sights.” On Monday afternoon funeral services were held according to the religious affiliations of the dead. A large trench was dug at St. Bernard’s Roman Catholic Cemetery in Indiana; 12 of the miners were laid there in a single grave. Two of
the men were immigrants who had arrived alone in America. As they spoke little English and had few friends, their full names were never known. Later, the body of Pompia George was recovered from the mine, bringing the total number of dead to 27.
The long grave at St. Bernard’s was reopened to receive his body.
By Monday morning, February 14, coal company officials and Pennsylvania state mine inspectors started the investigation of the Ernest explosion. James E. Roderick, chief of the Department of Mines at Harrisburg, arrived that evening to take charge personally.
B. M. Clark of Punxsutawney, assistant to R & P president Lucius Waterman Robinson, stated publicly that at least half a dozen theories as to the cause of the explosion had been advanced. A miner named Nord, who survived the blast, stated that he
was about 1,400 feet inside the mine when the first detonation occurred. He was knocked about 20 feet and landed against one of the mine ribs. Before Nord could get to his feet a second explosion erupted and knocked him unconscious.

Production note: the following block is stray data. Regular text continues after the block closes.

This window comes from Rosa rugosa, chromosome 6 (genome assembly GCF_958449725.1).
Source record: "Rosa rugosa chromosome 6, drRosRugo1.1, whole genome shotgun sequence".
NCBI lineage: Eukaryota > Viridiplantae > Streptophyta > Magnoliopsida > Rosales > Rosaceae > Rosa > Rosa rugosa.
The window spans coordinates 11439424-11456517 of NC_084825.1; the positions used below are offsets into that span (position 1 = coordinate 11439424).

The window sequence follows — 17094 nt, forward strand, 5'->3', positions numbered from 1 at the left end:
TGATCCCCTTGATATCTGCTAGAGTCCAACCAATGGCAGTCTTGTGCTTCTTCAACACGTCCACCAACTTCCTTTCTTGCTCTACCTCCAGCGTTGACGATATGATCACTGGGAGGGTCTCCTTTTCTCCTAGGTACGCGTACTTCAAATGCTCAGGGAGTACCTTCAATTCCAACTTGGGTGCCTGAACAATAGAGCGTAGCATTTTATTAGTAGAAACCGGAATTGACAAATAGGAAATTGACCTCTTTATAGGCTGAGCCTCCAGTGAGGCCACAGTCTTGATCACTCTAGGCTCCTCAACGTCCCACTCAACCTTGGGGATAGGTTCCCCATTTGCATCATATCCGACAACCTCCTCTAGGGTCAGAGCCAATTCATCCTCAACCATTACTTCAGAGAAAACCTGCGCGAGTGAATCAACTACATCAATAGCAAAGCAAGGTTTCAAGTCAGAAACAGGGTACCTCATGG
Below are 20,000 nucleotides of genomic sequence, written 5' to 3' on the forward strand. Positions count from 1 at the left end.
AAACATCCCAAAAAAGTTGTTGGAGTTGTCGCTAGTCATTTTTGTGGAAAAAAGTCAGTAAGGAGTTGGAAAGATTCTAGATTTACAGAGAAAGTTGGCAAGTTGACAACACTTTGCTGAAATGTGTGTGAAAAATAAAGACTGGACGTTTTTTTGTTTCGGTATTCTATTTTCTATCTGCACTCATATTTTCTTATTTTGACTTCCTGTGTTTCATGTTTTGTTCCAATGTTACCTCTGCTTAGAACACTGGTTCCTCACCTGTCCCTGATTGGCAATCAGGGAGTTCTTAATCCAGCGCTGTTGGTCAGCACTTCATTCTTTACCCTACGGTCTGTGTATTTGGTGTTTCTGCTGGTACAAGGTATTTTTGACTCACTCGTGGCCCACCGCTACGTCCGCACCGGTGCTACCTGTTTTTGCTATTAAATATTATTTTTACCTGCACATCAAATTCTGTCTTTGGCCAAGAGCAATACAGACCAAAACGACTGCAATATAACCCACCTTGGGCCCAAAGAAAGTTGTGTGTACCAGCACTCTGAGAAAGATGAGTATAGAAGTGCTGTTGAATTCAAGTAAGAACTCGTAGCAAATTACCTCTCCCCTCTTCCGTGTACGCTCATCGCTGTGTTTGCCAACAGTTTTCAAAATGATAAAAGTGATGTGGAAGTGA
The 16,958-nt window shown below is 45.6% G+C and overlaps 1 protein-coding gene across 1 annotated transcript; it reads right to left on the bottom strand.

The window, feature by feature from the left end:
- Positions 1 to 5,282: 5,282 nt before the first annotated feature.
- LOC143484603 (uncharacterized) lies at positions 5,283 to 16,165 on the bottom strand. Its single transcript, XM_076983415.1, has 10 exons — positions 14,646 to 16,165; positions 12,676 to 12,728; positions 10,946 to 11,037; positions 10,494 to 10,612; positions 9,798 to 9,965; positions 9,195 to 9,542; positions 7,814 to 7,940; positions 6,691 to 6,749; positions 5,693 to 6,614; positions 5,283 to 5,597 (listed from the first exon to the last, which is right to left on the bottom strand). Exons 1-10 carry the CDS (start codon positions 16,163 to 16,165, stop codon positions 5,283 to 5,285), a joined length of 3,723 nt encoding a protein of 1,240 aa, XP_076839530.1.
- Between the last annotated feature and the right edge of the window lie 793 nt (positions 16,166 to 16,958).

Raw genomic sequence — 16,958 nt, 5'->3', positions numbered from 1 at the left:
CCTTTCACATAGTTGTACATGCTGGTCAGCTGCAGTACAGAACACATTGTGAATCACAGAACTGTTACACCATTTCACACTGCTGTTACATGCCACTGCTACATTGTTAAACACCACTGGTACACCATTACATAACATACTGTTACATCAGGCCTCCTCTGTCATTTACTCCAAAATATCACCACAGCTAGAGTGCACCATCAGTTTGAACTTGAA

His proximity to the mouth of the mine prevented him from breathing the poisonous fumes caused by the blast. Nord seemed positive that two explosions took place in the fifteenth right room of headings three and four, about a mile and a quarter from
Investigations carried out by a five-man team of Pennsylvania state mine inspectors from five districts concurred with the account given by Nord from his hospital bed. On February 15, three days after the disaster, the inspection team submitted its findings
to Roderick. Their document is printed in full in the Report of the Department of Mines of Pennsylvania for the year ending 1916. It states that the inspection team entered Ernest No. 2 on Monday, February 14, and made an investigation of all rooms,
butts, and entries. They found loaded mine cars blown off the track, a ventilation door forced through its frame, and a badly wrecked mining machine. They also found evidence of intense heat and considerable force surrounding rooms No. 14 and No. 15
right entry, all the way to room No. 8, but not extending to any other area of the mine. After completely examining the section where the disaster happened and noting all conditions caused by the explosion, all members of the team concluded that “a
body of explosive gas, which had accumulated on a fall…was forced down by another fall of the upper strata and was ignited by the open carbide lights of the miners working on the pillar of 14½ entry.” The report noted that “all persons working